Excavators and contractors are already on site in a quiet, leafy haven north of Melbourne in regional Victoria, as the 18th season of The Block heads for a tree change in 2022.
With the ink barely dry on sale contracts for five fully renovated homes in the upmarket bayside suburb of Hampton in Melbourne’s south-east, which sold for a total of almost $20 million on Sunday night, the next load of Blockhead contestants and producers are turning their attention to Gisborne, 55 kilometres north-west of Melbourne.
With this year’s controversial and colourful bunch of renovators pocketing $2.27 million between them (compared to $3.33 million in 2020), the question on everyone’s lips is whether next year’s soon-to-be-famous five reap even bigger rewards, with each handed a four-hectare (10-acre) block to turn into a dream holiday or home paradise.
If Hampton has now, for many, become the new Brighton, with a median house price of $2.2 million, what’s in store for the sleepy hollow of Gisborne (with a median house price of $900,000), traditionally home to small acreage properties, hobby farms and a steady tourism industry?
Speaking to The New Daily from the 28-hectare subdivision (purchased for $11 million in September) on Monday, the show’s founder and executive producer Julian Cress said the area will no longer be “Melbourne’s best-kept secret”.
“Bringing The Block here is going to be the end of the secret that is Gisborne and the Macedon Ranges, because everybody’s going to see it and go, ‘Oh my God!, it’s beautiful and is half an hour away [from Melbourne CBD]’.’’
Mr Cress said he was on site with architect Julian Brenchley, “drawing up plans today [Monday] for what we’ll be building next year”.
“House prices are a quarter of what they are on the [Mornington] Peninsula. I think the prices here will go up pretty dramatically and pretty fast once we get on the air next year because it is a stunning part of the world and its proximity to Melbourne is second to none for a lifestyle property,” he said.
Raine and Horne director Ken Grech, who has been selling real estate in the Gisborne and Gisborne South for more than 40 years, says the show has a big influence on prices, and if Hampton’s sales are anything to go by, the show’s influence can bring between 20 to 30 per cent more value.
“People don’t want to list their homes for sale until the 2022 season of The Block is over. They feel the prices will jump dramatically because of the promotion of the Macedon Ranges and The Block in Gisborne”.
The Block’s twist for Macedon Ranges
In no way a gratuitous plug for the show next year, a trailer gives us a heads-up reveal of what to expect, with host and builder Scott Cam no longer on the sidelines, but on the tools and on a horse.
This time he’s been handed one of the six properties to renovate when they start in early 2022.
“Scott is going to do one as well. I am really excited to see what he comes up with,” Mr Cress said.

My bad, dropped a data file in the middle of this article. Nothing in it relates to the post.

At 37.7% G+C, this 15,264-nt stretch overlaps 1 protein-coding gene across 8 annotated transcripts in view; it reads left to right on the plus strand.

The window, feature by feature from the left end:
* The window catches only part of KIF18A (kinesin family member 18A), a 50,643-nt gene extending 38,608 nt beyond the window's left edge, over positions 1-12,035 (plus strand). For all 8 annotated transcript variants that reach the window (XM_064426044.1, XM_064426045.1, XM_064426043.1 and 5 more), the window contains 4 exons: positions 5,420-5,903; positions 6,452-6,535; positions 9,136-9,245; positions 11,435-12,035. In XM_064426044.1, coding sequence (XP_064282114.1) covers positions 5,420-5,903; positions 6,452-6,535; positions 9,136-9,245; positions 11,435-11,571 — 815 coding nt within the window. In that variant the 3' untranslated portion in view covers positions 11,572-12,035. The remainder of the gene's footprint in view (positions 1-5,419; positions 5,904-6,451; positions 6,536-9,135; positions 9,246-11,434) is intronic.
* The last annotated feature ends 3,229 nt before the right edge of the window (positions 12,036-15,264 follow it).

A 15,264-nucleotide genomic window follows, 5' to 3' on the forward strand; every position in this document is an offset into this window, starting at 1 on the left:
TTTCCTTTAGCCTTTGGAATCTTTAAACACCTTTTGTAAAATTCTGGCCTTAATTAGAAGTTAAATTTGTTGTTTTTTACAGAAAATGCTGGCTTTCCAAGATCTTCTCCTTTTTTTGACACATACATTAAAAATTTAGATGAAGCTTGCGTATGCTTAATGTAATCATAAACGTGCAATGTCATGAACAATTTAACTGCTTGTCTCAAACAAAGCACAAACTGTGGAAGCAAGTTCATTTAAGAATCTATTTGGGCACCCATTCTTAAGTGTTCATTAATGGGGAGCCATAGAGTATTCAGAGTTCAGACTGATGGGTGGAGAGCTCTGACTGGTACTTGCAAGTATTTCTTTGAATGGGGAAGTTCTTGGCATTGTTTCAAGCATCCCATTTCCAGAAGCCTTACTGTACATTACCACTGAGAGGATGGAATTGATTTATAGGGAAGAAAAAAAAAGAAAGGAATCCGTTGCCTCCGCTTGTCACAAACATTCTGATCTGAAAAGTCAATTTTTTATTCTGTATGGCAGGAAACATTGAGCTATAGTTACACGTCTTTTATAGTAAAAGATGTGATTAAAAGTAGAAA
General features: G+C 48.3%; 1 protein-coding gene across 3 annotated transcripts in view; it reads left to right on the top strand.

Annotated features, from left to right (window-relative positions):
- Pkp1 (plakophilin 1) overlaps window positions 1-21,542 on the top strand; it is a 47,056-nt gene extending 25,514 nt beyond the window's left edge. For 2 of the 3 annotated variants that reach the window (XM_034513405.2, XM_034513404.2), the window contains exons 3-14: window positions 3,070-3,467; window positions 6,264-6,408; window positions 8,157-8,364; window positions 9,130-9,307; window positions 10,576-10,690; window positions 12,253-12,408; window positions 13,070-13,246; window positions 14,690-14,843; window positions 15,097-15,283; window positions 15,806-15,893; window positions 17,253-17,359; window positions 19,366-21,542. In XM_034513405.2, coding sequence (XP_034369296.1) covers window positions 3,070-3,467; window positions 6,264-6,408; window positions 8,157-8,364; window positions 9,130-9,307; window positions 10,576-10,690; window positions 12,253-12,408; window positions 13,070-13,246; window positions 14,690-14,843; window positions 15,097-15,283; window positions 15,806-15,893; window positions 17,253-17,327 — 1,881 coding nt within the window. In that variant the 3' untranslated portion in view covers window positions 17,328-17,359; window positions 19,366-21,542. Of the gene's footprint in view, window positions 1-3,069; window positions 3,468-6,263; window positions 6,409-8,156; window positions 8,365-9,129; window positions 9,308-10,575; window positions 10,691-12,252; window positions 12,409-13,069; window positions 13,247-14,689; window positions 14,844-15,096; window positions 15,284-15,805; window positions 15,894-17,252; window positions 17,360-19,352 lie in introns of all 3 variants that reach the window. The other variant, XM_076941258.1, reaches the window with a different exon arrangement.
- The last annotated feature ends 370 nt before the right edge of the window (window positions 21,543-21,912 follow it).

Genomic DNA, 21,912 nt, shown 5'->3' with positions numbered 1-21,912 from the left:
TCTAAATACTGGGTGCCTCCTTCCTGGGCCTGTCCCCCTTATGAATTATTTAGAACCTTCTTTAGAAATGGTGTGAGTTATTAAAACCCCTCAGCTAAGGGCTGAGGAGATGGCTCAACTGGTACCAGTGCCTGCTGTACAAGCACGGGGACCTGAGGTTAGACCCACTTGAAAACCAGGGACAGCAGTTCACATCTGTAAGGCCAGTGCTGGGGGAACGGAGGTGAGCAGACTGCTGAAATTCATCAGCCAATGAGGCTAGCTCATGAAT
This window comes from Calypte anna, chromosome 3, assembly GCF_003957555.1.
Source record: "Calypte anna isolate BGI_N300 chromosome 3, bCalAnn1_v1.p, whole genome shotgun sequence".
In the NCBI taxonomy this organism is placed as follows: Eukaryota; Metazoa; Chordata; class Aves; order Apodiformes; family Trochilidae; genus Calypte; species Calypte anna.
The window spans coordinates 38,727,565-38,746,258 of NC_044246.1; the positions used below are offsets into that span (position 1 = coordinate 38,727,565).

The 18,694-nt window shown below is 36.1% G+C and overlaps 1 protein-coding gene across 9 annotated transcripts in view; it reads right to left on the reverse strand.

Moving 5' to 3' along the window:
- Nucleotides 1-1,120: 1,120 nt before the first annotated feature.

“His house won’t be competing with the contestants. It’s not a fair fight to have contestants compete against Scott at auction.
“He’s been building for 40 years. He won’t be building a house to compete with the contestants. He’ll be doing it for fun.”
Mr Cress says Cam’s involvement will add an extra layer to the show, as the contestants battle it out to do the best renovation.
“We’ve always tried to be a really aspirational show, and I think coming to watch contestants renovate on 10 acres will be pretty extraordinary … to watch Scott do one as well will be a real drawcard to Block fans.”
So what exactly happened on The Block finale on Sunday
Sydney-based couple Mitch and Mark were crowned winners of The Block Fans v Faves 2021, taking home $744,444 in prize money, after selling their cottage-style, three-bedroom house for $4,044,444, which was $644,444 above the reserve.
Melbourne philanthropist Danny Wallis bought three homes at auction, including Mitch and Mark’s, frustrating other buyer advocates with his quirky bidding technique of offering a line of same-digit numbers to the auctioneer, or adding cents at the end of a bid.
Regardless, money is money.
The pair made the largest sum over reserve of all five houses, winning an additional $100,000 in prize money as winners of the 17th series.
“We never had expectations or even hopes for that amount. This changes our lives, as we’ve got a mortgage that we can’t jump over, but with this prize we can take a great leap at it now,” said Mitch, with the couple coming fifth in the 2019 series at The Oslo, winning $384,000.
Mr Wallis also bought Tanya and Vito’s mid-century home, leaving them with $400,000.01, donating the home to My Room Children’s Cancer Charity, and Kirsty and Jesse’s double-storey home for $4,401,523.67, which was $301,523.67 above their reserve price.
‘Love at first site’
With The Block building on four-hectare sites in Gisborne next year, with inclusions of a pool, a tennis court, croquet lawns and equestrian facilities, property prices could break records in Gisborne.
Mr Cress says people will fall in love with the Macedon Ranges, and his hope is that the show will create “six of the best lifestyle tree-change properties Australia has ever seen”.
“The Block brings another level to the market,” adds Mr Grech.
“That just shows their influence. People are saying to me wait until The Block goes through. All of a sudden their home will be worth more and people will run off the back of the show.
“What it does do for us is, we’re already on the map, but this will put us in the atlas.”